Why This REIT Will Thrive During a Recession

With the Federal Reserve strongly suggesting raising federal funds rates several times this year, investor fears of a possible recession have risen accordingly. In the first quarter of this year, gross domestic product (GDP) fell at an annualized rate of 6.5%. According to the Atlanta Fed’s GDPNow index, GDP growth in the second quarter is expected to be less than 1%. If we have negative GDP growth in the second quarter, some analysts consider this to be a significant (but unofficial) indication that the US is in a recession.

During recessions, stocks with defensive characteristics tend to outperform. STORE Capital (STOCK -0.74%) is a real estate investment trust (REIT) with highly defensive characteristics that also offers an attractive yield. Here’s why it should thrive in a recessionary environment.

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The Secret to Sole Tenant Operational Real Estate Success

STORE is an acronym that stands for Single Tenant Operational Real Estate. The company develops stand-alone properties and rents them to tenants under long-term leases that require the tenant to absorb most of the costs, including taxes, maintenance and insurance. These leases are commonly referred to as “triple net” leases, and they are different from the typical gross lease, in which the tenant pays the rent and the landlord handles the maintenance, insurance, and taxes.

Tenants generally choose between outright ownership or renting. Leasing is an attractive proposition for a business that wants flexibility. Long-term triple net leases generally contain fewer covenants than bank loans and are easier to unwind if the tenant chooses to leave. STORE generally buys the property from the tenant and then leases it, which is called a “sale-and-leaseback” transaction. STORE Capital often has the ability to borrow at a lower rate than the original tenant, which in part explains its value proposition to its tenants.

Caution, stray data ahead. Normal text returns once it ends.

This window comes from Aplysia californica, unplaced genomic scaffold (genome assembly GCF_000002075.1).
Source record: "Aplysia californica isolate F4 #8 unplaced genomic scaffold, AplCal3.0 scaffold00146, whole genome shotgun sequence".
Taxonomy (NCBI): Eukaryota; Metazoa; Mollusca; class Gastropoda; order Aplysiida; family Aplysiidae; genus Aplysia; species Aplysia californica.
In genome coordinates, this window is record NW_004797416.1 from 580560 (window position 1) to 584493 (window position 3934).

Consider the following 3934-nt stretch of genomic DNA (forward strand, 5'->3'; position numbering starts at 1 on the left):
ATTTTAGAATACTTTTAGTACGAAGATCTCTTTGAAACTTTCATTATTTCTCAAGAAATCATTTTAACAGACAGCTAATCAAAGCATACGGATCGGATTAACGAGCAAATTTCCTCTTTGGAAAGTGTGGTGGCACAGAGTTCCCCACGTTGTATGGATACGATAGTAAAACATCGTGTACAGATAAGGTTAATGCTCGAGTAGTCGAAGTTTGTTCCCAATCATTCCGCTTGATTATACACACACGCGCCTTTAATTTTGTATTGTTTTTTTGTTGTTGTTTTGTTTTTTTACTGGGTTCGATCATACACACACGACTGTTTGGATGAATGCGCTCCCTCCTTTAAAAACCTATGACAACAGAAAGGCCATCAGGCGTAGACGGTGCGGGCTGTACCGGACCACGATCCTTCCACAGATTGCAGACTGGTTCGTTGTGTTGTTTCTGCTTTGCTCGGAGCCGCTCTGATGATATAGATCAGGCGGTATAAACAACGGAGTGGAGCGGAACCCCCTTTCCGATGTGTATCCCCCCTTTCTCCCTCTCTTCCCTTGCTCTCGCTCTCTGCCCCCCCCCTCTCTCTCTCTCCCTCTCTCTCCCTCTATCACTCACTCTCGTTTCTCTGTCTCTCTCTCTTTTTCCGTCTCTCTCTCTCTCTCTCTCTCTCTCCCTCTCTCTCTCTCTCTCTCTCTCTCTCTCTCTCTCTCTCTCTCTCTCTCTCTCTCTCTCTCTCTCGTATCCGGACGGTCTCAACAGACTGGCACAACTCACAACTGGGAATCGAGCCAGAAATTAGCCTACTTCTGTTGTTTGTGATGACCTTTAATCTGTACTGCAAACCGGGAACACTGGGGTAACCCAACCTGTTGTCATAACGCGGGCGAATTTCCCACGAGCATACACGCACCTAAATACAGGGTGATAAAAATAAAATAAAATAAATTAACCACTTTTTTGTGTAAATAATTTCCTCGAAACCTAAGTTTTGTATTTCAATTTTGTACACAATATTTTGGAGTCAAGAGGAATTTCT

A largely defensive tenant base

STORE Capital’s tenant base is concentrated in businesses that are largely unresponsive to the state of the economy. Restaurants (fast food and full service) are the largest category with 12% of revenue, followed by preschools, auto repair and health clubs. It also leases space to manufacturers and retailers, particularly farm and ranch stores. These companies will generally outperform cyclical stocks during a recession. People will continue to hit the gym, buy gas, buy groceries, and need their oil changed. Mall REITs, which house many fashion stores, will be more at risk.

STORE has outperformed most REITs during the pandemic

Unlike most REITs, STORE Capital has been able to weather the COVID-19 pandemic without cutting its dividend. This is because the company’s funds from operations (FFO) have increased in 2020 and 2021. FFOs are typically used for REITs because amortization is a significant expense that is deducted from net income under generally accepted accounting principles. (GAAP). That said, depreciation and amortization are non-cash expenses, meaning the business doesn’t write checks, so cash income is higher than net income would suggest.

Most of STORE Capital’s debt is fixed rate, so the current rise in interest rates will only have a moderate effect on the company’s earnings going forward. At current levels, the stock has a dividend yield of 5.8%, which is quite attractive. The company has increased its dividend every year since 2015. If STORE Capital has been able to navigate the COVID-19 pandemic and increase FFO and dividends, it should be able to weather any downturns to come.

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